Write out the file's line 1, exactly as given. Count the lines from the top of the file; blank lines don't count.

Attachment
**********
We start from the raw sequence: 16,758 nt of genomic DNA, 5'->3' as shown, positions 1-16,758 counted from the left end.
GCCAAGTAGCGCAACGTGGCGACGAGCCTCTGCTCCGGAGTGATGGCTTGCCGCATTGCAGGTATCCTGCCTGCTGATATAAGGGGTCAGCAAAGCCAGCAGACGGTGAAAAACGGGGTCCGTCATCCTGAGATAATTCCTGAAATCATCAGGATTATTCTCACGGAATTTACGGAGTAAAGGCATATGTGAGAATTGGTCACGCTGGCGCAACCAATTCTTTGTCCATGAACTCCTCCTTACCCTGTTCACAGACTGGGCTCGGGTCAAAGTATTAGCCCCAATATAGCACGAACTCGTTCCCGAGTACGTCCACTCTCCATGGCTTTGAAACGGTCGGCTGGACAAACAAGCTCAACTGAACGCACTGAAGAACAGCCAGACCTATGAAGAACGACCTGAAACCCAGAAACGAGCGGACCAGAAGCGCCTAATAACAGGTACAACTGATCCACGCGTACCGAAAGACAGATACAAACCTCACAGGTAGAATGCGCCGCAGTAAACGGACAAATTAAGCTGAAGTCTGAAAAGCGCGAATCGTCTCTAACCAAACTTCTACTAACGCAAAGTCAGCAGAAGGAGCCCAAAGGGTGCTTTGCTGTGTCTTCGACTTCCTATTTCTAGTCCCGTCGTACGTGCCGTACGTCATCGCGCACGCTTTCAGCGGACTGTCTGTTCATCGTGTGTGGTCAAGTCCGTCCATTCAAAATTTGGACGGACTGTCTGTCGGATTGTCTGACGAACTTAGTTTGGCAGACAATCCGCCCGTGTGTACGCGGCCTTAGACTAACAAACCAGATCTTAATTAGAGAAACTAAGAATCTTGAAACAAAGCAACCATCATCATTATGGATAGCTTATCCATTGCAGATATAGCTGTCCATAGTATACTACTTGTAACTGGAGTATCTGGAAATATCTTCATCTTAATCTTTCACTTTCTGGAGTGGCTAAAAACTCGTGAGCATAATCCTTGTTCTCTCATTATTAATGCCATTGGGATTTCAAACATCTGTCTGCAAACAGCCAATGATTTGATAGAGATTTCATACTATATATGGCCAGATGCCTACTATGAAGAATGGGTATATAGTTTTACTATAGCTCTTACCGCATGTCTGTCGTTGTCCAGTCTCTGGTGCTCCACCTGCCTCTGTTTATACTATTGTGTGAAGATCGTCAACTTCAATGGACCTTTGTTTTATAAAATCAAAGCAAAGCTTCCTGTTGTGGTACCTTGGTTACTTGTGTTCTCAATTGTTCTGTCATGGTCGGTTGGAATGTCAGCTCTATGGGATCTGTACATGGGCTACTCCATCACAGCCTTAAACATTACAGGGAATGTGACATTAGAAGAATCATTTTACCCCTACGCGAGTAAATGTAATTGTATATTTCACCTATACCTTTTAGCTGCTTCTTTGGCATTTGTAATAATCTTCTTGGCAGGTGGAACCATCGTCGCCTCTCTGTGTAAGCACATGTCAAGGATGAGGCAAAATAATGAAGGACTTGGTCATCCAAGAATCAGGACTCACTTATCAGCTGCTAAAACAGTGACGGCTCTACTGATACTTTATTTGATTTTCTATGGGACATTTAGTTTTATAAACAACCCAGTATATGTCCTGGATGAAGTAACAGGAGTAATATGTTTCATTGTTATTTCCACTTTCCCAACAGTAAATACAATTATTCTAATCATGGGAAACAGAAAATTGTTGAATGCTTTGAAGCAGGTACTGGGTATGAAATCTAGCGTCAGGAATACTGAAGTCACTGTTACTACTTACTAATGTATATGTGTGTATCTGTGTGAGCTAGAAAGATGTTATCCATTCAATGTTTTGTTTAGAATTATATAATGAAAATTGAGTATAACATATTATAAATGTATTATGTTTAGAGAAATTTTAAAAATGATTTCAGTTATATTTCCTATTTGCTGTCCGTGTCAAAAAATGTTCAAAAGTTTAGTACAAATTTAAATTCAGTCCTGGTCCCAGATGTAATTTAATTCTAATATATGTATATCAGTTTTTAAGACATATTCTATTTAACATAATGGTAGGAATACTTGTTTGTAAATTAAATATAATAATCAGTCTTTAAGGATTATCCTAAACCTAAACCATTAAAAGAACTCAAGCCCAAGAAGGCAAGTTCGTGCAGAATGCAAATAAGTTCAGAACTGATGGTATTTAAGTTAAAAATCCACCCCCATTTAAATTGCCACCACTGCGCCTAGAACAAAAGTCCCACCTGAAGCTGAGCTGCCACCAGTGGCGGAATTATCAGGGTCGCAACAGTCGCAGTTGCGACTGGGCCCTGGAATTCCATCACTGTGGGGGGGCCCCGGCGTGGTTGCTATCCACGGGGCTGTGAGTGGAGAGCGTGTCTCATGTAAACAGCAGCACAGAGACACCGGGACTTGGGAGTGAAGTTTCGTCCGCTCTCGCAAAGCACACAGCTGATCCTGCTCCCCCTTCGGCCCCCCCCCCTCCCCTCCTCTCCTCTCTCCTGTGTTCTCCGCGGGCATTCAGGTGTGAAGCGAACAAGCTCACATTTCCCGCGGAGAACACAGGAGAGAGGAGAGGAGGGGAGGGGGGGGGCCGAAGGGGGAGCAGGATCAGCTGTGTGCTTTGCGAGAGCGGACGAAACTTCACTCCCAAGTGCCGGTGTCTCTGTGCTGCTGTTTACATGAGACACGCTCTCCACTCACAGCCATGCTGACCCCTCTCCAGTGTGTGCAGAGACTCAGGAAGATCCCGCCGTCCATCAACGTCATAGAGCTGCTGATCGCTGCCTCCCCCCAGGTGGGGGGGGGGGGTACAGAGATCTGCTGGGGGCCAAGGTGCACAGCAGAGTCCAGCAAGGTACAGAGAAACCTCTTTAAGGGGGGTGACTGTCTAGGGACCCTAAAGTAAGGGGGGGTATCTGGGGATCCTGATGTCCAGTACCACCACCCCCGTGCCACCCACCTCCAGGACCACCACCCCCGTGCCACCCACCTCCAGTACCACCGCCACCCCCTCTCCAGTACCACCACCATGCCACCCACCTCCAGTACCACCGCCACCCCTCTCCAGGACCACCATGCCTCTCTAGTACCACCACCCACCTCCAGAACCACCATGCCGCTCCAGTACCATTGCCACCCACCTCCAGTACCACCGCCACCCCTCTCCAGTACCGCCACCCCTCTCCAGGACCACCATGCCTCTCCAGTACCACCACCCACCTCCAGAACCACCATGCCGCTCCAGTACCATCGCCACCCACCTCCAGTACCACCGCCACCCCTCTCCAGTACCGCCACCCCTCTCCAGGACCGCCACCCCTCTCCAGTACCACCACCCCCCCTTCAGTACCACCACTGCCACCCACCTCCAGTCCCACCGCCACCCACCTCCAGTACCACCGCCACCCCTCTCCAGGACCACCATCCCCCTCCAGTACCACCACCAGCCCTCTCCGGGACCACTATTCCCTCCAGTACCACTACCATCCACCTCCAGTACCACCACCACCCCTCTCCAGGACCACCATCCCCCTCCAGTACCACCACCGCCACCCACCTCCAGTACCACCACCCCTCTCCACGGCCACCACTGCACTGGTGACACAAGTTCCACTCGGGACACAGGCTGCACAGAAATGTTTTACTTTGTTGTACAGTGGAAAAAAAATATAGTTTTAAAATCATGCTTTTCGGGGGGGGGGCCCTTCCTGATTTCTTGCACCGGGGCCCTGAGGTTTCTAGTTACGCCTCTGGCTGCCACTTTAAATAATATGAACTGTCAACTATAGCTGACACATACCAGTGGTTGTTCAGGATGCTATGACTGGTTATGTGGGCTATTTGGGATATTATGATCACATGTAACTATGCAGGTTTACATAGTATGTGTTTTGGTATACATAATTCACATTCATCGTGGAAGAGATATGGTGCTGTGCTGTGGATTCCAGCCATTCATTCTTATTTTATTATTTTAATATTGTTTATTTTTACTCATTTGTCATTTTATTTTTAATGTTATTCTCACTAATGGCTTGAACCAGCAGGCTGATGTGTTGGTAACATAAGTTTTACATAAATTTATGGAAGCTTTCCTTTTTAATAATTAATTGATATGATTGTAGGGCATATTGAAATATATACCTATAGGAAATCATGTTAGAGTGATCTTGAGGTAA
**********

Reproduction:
We start from the raw sequence: 16,758 nt of genomic DNA, 5'->3' as shown, positions 1-16,758 counted from the left end.